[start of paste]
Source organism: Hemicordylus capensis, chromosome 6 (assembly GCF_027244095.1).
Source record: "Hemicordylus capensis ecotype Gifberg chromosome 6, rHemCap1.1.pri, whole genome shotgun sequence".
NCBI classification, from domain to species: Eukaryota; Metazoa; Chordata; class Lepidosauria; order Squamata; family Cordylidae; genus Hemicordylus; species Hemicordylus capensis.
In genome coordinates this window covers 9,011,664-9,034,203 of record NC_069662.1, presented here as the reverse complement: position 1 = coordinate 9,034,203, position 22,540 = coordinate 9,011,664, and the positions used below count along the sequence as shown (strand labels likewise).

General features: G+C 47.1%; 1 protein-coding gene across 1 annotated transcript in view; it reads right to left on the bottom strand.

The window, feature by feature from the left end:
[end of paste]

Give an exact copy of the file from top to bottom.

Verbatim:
Source organism: Hemicordylus capensis, chromosome 6 (assembly GCF_027244095.1).
Source record: "Hemicordylus capensis ecotype Gifberg chromosome 6, rHemCap1.1.pri, whole genome shotgun sequence".
NCBI classification, from domain to species: Eukaryota; Metazoa; Chordata; class Lepidosauria; order Squamata; family Cordylidae; genus Hemicordylus; species Hemicordylus capensis.
In genome coordinates this window covers 9,011,664-9,034,203 of record NC_069662.1, presented here as the reverse complement: position 1 = coordinate 9,034,203, position 22,540 = coordinate 9,011,664, and the positions used below count along the sequence as shown (strand labels likewise).

General features: G+C 47.1%; 1 protein-coding gene across 1 annotated transcript in view; it reads right to left on the bottom strand.

The window, feature by feature from the left end: